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Rose Colored Glasses? The Negative Shopping Report March 30, 2012

Posted by Ann Michaels & Associates in Uncategorized.

Mystery shopping reports are tricky to write sometimes – if the employees do well, it’s a joy to write the report. If they don’t do so well, then things can get uncomfortable. No one likes to write a narrative that may potentially get an employee in trouble, or worse, but there is so much value in our reports, good or bad, that it’s important to keep their uses in mind as you’re writing.

One thing I’ve heard and read about lately is an increase in shoppers thinking that as mystery shopping companies, we don’t want to submit negative shop reports to the client. This usually stems from editors sending clarification emails, calling for additional information, and at times making it seem like we’re interrogating shoppers or asking enough times that you may change your mind. Sometimes you’ll have a poor shop in terms of performance at the location, and after questioning and follow up, the shop is thrown out and you cannot be paid. These lead shoppers to believe that the company is trying not to use negative shops.

This couldn’t be further from the truth! Let me share some insight to give you a better idea of what is happening behind the scenes, and offer some tips on how to make your low performing shops (again, in terms of the shop, not your performance) the best they can be.

As you know, companies use the mystery shopping reports for a number of reasons. Many use them as part of the staff review process, they are used for training purposes, and they are also used as part of a bonus or incentive program for their staff. We have a responsibility to ensure that all reports that reach the client are accurate, objective, and complete with enough details to make the client feel as though they were sitting next to you on the shop, in essence allowing them to experience what you did so they have the full story.

Human nature dictates that when we see something negative about ourselves, we get defensive. It’s only natural, and is not different in the mystery shopping world. Many times when there is a low scoring shop, the employee may try to dispute it. “I didn’t say that” or “I would never do that in a million years; the shopper must be crazy” may be heard. By ensuring that the reports are fully detailed, it protects you as shoppers from being recognized and/or your shops being disputed. If we are asking you for more detail, we are only doing so to protect you (and make sure that the narrative supports the responses you provided in the question section of the report).

If full information is not addressed, and a shop is disputed, it will leave lingering questions. If we don’t follow up with you during the editing process and the client comes back later for clarification, imagine how they would feel if we followed up with the shopper who said, “I did rate it as no, but I think it did happen after all.” They will quickly lose trust in the program and the value will be out the window. They will be turned off from shopping, which means the mystery shopping provider loses the client, and shoppers lose work.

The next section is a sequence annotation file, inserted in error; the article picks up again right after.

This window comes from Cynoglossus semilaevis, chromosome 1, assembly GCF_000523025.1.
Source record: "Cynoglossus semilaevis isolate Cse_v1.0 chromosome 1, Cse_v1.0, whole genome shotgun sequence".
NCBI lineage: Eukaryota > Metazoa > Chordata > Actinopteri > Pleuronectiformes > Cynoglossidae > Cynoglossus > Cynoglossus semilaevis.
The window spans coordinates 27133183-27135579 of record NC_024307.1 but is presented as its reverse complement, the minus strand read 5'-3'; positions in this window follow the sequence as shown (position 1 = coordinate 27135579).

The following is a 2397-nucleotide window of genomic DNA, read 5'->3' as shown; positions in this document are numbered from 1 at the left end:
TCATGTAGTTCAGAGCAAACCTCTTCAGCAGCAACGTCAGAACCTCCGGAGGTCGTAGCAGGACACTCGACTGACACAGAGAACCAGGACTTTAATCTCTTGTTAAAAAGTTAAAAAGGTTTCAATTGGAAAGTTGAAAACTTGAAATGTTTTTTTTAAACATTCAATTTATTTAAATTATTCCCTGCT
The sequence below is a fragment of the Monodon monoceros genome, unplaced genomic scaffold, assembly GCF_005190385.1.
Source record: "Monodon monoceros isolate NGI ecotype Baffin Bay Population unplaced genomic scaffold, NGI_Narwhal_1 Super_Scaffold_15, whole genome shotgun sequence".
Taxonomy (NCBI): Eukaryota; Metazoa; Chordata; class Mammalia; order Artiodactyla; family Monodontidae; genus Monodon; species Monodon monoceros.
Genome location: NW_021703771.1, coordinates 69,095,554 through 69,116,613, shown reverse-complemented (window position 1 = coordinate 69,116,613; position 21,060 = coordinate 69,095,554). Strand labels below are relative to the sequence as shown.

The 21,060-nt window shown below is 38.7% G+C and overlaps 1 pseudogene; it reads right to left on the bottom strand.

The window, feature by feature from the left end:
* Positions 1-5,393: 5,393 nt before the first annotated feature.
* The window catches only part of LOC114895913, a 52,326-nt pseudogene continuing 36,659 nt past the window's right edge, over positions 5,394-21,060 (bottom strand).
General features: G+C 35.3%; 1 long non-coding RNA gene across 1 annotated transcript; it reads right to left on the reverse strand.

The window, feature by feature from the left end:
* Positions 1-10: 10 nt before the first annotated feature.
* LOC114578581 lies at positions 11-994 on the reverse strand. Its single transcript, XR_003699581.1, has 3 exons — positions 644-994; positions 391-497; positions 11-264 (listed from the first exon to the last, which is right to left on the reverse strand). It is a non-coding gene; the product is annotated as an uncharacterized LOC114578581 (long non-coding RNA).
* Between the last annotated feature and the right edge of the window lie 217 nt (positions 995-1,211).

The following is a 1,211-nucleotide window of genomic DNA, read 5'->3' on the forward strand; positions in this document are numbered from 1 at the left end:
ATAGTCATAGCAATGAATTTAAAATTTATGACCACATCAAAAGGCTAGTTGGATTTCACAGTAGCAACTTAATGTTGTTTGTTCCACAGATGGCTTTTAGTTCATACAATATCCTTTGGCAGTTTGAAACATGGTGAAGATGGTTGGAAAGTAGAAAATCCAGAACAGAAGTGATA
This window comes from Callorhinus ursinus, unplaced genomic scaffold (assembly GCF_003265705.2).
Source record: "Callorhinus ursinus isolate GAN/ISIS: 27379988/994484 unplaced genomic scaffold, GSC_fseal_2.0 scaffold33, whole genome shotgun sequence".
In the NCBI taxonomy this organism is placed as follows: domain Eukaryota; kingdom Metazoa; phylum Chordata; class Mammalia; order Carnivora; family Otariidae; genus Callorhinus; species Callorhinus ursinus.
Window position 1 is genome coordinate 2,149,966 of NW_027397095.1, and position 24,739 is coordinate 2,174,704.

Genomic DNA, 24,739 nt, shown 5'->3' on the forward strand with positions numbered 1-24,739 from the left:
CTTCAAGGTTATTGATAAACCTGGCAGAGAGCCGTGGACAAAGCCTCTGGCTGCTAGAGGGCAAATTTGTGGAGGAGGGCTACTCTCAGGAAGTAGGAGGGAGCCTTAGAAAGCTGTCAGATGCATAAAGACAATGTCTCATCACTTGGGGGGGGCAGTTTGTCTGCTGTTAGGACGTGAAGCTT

So, while it may seem like we’re being extra picky when you have less than great experiences, we’re just trying to make sure everything is completely explained so there are no questions from the client. Some things you can do to make this process easy and efficient:


1. Be objective – instead of using blanket statements that come across as judgemental or subjective, be objective in your statements. Instead of saying, “the employee was so rude I would never return” it’s better to detail what that person did, in an objective manner, that would cause you to think about not coming back. A better statement might be, “The employee I interacted with did not seem focused on our interaction. As I asked questions, he continued to glance at his watch and he did not make eye contact.  His answers were very short and his tone was mechanical. After the third question, he signed heavily and said that maybe I should think twice about buying the product, since I needed so much information from him. As I walked away and he returned to the counter, I overheard him tell a coworker that he “doesn’t get paid enough to deal with those kind” of people.” Okay, a little dramatic, but you get the point. It may take longer to write the second option over the first, but it will bring a lot more value to the client.


2. Don’t give opinions or suggest how to do their work – it’s fine to explain what they did and what you experienced, but to offer suggestions that start with “if I were the employee…” or “They should really think about…” is not part of your job description. Your job is to be objective and report the facts as they happened.